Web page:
You might not. Because it isn't true. But thousands of Virginia school children were learning that in a textbook that has since come under fire.
The author, "who is not a trained historian, told The Washington Post this week that she substantiated that assertion primarily by doing an Internet search, which led her to the work of the Sons of Confederate Veterans and some other sources. ... Masoff said she was unaware that a number of her sources were members of the Sons of Confederate Veterans."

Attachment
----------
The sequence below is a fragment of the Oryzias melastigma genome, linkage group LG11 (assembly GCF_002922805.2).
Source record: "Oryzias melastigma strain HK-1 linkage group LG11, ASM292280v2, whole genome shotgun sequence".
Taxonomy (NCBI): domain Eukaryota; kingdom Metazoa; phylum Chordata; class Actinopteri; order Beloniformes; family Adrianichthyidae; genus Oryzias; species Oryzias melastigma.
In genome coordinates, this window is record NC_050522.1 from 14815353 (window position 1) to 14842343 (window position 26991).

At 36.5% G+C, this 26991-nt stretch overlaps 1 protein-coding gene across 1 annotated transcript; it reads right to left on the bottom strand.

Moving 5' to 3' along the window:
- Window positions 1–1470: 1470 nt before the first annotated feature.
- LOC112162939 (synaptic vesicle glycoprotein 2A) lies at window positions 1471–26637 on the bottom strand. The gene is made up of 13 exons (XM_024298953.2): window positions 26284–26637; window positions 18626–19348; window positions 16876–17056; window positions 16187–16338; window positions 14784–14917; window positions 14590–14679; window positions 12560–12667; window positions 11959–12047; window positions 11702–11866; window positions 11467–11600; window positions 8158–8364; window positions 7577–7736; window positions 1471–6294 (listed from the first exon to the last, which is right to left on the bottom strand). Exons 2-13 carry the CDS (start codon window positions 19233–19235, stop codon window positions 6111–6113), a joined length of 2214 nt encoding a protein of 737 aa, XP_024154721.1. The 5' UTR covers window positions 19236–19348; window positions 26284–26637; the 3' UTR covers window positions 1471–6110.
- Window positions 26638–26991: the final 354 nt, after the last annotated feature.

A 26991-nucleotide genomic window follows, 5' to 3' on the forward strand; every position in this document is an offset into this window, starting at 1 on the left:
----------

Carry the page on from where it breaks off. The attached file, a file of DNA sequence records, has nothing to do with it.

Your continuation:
The Washington Post also says, "The Sons of Confederate Veterans, a group of male descendants of Confederate soldiers based in Columbia, Tenn., has long maintained that substantial numbers of black soldiers fought for the South The group's historian-in-chief, Charles Kelly Barrow, has written the book "Black Confederates." The Sons of Confederate Veterans also disputes the widely accepted conclusion that the struggle over slavery was the main cause of the Civil War. Instead, the group says, the war was fought "to preserve their homes and livelihood," according to John Sawyer, chief of staff of the Sons of Confederate Veterans' Army of Northern Virginia. He said the group was pleased that a state textbook accepted some of its views."
Learn how this strange assertion came about here.
Learn how textbooks in Virginia are vetted here.
Read about how the textbook is being pulled here.